There are many unoccupied and derelict buildings in the Grangegorman area and it would appear that many are owned by the Grangegorman Development Agency. Some may be owned by developers who are acquiring landbanks. There are also a large quantity of brown-field development land owned by the agency.
The Grangegorman site is an area of approximately 73 acres located in the Arran Quay Ward of Dublin in the district of Grangegorman. It is north of the River Liffey and south of the Royal Canal, and approximately 1.5 kilometres from Dublin’s City Centre. The Grangegorman site is bounded by the North Circular Road to the north, Prussia Street and Stoneybatter to the west, and Brunswick Street to the south.
It is unique because of its location in the core of the city and, other than the Docklands and the Poolbeg peninsula, is the last remaining large undeveloped land bank in the city.
The site is divided into two precincts known as St. Brendan’s West (54 acres) and St. Brendan’s East (19 acres), on either side of Grangegorman Road Upper. The eastern edge of the site is beside the Broadstone and Phibsborough bus depots, property used by Dublin Bus and Bus Éireann under the auspices of Córas Iompair Éireann (CIE).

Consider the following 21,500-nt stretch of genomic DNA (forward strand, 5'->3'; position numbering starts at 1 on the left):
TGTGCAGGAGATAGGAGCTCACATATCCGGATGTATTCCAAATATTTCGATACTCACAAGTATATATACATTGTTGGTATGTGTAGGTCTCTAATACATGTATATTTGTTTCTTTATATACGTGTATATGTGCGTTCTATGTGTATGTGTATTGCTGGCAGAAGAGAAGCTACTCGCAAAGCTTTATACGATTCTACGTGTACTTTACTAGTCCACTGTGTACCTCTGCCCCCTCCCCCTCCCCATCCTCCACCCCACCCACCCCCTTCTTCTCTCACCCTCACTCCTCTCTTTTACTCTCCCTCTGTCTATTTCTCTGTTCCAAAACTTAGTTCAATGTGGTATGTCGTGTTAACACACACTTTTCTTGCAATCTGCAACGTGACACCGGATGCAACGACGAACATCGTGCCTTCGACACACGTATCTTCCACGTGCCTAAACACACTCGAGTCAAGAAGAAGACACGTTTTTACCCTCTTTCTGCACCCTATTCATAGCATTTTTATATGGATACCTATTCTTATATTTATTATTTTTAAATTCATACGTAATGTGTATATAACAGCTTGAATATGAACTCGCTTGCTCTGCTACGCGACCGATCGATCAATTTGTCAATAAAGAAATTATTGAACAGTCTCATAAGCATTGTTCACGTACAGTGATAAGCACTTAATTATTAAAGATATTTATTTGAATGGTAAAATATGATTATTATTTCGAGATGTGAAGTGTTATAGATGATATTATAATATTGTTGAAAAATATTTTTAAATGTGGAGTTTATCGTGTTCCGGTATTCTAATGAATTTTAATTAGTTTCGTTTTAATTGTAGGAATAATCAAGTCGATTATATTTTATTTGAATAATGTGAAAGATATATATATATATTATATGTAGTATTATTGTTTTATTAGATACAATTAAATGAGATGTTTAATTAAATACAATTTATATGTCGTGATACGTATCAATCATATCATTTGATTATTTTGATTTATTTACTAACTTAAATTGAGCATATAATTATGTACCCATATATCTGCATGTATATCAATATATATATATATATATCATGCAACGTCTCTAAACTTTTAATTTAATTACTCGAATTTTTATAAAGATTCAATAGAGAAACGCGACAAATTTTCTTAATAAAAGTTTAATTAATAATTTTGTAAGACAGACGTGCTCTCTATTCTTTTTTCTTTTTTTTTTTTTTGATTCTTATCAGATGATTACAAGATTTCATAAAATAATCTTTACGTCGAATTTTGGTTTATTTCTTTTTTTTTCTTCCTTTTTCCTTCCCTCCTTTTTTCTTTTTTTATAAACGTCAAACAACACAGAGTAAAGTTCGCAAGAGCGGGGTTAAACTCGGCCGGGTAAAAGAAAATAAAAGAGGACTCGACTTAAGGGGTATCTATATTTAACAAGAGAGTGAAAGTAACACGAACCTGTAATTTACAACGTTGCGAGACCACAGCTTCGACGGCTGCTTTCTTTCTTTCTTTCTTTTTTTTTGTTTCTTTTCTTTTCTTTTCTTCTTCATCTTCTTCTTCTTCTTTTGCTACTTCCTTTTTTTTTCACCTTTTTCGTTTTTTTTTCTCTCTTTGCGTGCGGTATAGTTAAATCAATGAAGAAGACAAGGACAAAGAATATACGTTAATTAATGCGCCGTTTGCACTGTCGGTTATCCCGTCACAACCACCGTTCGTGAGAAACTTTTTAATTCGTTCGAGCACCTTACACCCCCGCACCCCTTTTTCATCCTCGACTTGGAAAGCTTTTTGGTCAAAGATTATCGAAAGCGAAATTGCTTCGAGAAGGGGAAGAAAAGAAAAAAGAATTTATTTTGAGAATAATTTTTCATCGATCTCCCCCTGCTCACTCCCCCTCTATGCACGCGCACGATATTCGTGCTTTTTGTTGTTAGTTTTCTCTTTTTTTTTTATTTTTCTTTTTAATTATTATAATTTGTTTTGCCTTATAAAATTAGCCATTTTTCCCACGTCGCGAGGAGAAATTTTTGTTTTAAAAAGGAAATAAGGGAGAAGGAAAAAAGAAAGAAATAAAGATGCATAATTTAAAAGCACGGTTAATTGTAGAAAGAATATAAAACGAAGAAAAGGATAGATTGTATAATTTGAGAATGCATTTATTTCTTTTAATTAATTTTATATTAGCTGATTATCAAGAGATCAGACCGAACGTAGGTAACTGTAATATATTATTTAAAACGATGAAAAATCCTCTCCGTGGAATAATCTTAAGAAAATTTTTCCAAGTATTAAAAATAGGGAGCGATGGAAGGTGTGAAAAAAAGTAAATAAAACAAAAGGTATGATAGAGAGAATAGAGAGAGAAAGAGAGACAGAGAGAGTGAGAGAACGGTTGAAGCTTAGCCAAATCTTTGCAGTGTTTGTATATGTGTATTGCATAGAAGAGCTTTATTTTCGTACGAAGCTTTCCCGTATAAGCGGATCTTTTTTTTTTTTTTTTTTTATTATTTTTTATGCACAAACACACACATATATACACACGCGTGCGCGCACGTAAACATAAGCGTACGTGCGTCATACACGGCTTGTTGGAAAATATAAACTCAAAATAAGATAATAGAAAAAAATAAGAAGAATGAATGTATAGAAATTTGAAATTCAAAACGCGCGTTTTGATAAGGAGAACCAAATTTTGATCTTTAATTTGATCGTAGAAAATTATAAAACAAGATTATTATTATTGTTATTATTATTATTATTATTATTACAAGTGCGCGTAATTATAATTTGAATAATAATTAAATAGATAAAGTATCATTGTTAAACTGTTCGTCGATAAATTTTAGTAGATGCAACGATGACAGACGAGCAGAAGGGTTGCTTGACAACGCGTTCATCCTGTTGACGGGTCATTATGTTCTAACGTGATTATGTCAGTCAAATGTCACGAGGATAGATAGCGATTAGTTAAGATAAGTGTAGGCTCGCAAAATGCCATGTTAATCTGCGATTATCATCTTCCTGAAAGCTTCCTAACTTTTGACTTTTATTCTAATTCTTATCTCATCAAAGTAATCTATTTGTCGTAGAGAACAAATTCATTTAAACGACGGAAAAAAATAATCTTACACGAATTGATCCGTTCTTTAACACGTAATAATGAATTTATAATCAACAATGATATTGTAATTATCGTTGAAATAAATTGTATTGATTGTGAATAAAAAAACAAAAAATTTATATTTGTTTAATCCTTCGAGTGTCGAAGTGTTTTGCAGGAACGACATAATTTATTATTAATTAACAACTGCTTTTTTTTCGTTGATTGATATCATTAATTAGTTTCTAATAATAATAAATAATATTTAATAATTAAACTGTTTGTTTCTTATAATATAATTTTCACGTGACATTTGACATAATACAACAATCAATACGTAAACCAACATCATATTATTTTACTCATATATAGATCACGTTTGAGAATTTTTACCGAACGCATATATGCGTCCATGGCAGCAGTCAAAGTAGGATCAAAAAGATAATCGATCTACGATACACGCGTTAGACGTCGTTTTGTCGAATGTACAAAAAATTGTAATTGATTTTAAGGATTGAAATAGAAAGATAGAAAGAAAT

Much of the site is still undeveloped and can be considered brown-field, however part of St Brendan’s West has been redeveloped and is now in use by DIT. There are also large areas of public realm accessible to the community, including a children’s playground. These lands contain many mature trees together with an array of protected buildings under the current Dublin City Development Plan, all of which date from the nineteenth century or before.
There is a high boundary wall which surrounds most of the site which means access to the lands is restricted. The lands are elevated on the north eastern part sloping gently down towards the south west. The Grangegorman site has a diverse architectural, historical, and land use character, however the area is fragmented and cut off from surrounding residential neighbourhoods. These factors have served to limit expansion and to discourage the coherent development of the area.